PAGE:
The magic power of Diaphragmatic Breathing
Breathing happens automatically like other bodily functions, such as:
These functions are controlled by our autonomic nervous system, which has two parts. The sympathetic system, which usually gets these functions going and the parasympathetic system, which stops them from happening. The sympathetic controls our fight-or-flight response, while the parasympathetic is in charge of everyday processes.
Even though these functions are automatic, we can help regulate our automatic nervous system, with diaphragmatic breathing. This has many benefits — your heart rate and blood pressure can be reduced, helping you to relax. This all helps decrease the amount of stress hormone, cortisol, released into your body.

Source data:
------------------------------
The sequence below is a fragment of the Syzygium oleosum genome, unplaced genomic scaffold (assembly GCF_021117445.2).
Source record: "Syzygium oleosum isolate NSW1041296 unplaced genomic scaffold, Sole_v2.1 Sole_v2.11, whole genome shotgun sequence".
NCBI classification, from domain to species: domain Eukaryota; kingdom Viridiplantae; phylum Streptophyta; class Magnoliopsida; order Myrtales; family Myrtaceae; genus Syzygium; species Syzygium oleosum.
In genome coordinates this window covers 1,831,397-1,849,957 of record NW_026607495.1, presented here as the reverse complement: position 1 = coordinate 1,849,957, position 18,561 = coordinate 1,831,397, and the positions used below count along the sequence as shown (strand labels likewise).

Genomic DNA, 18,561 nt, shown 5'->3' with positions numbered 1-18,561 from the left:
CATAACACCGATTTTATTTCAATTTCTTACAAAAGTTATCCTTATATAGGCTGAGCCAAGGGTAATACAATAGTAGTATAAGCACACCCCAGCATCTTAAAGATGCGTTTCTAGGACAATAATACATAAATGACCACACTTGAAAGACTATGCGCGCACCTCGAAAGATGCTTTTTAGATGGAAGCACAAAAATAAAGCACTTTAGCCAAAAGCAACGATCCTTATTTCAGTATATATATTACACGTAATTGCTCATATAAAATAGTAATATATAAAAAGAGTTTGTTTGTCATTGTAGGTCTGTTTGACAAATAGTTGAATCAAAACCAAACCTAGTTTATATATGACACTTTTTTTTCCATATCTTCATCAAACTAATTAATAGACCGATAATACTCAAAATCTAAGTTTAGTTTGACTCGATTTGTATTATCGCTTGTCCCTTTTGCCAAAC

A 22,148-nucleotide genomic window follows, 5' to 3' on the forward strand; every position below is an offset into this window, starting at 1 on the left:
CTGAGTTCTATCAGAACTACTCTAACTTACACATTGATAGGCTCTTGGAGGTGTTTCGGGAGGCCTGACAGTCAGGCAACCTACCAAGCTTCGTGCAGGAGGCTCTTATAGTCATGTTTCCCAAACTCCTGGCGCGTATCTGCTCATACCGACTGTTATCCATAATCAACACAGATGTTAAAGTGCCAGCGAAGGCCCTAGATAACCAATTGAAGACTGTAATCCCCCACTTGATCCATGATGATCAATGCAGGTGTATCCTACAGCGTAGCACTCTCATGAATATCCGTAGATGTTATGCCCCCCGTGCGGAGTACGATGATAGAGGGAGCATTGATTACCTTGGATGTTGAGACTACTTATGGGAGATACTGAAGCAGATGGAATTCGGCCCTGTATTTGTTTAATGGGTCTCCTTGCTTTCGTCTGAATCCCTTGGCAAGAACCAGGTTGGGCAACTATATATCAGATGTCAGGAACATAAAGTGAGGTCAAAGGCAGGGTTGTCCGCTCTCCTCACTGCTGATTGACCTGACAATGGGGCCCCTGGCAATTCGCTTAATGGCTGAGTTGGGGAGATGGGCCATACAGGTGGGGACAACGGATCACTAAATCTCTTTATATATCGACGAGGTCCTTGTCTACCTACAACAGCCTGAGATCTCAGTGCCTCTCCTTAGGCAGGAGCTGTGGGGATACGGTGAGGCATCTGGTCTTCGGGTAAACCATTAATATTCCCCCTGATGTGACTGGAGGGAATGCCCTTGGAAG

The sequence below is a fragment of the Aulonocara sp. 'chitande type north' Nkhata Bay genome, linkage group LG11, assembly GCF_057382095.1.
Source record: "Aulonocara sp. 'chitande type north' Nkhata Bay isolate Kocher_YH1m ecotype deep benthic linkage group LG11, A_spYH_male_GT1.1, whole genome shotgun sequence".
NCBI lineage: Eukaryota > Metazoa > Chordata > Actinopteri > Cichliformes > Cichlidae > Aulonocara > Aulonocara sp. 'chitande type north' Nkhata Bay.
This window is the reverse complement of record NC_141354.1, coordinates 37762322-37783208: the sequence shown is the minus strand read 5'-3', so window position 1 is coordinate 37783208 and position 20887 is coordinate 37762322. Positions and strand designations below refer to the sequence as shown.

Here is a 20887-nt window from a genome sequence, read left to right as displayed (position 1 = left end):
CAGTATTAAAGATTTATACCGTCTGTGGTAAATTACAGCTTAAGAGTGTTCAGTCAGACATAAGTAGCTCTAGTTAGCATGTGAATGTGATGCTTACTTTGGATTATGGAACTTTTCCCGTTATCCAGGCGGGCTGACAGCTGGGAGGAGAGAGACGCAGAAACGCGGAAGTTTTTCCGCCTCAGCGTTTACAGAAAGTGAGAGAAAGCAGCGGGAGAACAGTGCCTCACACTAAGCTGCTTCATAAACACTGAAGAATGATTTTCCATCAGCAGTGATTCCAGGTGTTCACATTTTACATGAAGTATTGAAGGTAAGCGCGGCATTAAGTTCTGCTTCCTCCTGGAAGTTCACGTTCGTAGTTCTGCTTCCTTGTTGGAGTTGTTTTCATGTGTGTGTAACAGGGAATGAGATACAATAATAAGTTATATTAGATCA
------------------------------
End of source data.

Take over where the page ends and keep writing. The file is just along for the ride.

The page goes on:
Diaphragmatic or tummy breathing also helps:
Many of us breathe only using our upper chest cavity and when we are asked to breathe deeply we pull our shoulders up and expand the upper part of our chests. Breathing in this way does not make use of the lower capacity of the lungs.
Diaphragmatic or deep tummy breathing is named after the diaphragm muscle. This muscle pulls air down into the lungs (like bellows) and as it relaxes, it rises up and forces air out of the lungs.
Learning to do diaphragmatic or tummy breathing takes time and conscious effort. Here are some instructions:
Practice tummy breathing regularly, eg when you first sit down to watch TV every night or before you go to bed. Once you've perfected the art you'll be able to use tummy breathing to calm yourself when you're under stress.
If you are struggling to tummy breathe, just contact us we can help.
Phone: 03 3775280